Family-school connections and internalizing problems among children living with asthma in urban, low-income neighborhoods
Date of Original Version
Human Development and Family Studies
Children with asthma living in urban environments are at risk for experiencing internalizing problems and difficulties at school due to social context and health-related stressors. Parent confidence and participation in the school and children’s attitudes about school were explored in association with children’s depressed mood and school anxiety. Forty-five parent—child dyads were recruited from urban community health centers. Most participants were members of ethnic minority groups. Hierarchical multiple regression analyses revealed that higher levels of parent confidence in the school were associated with fewer symptoms of school anxiety in children. Children’s attitudes toward school moderated the relation between parent participation in the school and children’s depressed mood. Specifically, lower levels of parent participation were associated with higher levels of depressed mood only for children with the least positive school attitudes. Although preliminary, these results suggest the importance of attending to family—school connections to optimize the school-related psychological functioning of children living with asthma in urban environments.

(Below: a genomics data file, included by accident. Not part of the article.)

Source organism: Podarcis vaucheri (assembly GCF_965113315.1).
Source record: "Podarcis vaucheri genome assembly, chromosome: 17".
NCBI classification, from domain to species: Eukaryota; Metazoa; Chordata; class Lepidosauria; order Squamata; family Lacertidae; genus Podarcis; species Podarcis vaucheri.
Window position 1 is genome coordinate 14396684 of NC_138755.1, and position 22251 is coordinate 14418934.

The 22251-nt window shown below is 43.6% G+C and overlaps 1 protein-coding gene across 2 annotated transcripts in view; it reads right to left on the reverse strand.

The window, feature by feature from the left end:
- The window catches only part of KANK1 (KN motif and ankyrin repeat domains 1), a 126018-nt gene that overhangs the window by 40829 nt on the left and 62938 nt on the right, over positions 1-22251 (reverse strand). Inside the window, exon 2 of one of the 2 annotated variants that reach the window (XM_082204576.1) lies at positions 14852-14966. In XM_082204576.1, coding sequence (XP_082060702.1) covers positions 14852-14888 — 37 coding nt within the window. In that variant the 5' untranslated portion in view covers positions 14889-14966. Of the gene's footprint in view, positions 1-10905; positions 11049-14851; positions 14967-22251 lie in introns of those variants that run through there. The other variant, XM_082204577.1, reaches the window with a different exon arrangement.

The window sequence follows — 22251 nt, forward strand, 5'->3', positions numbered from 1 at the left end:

Murdock, K. K., Robinson, E. M., Adams, S. K., Berz, J., & Rollock, M. J. D. (2009). Family—school connections and internalizing problems among children living with asthma in urban, low-income neighborhoods. Journal of Child Health Care, 13(3), 275–294. https://doi.org/10.1177/1367493509336682
Available at: https://doi.org/10.1177/1367493509336682
This is a pre-publication author manuscript of the final, published article.
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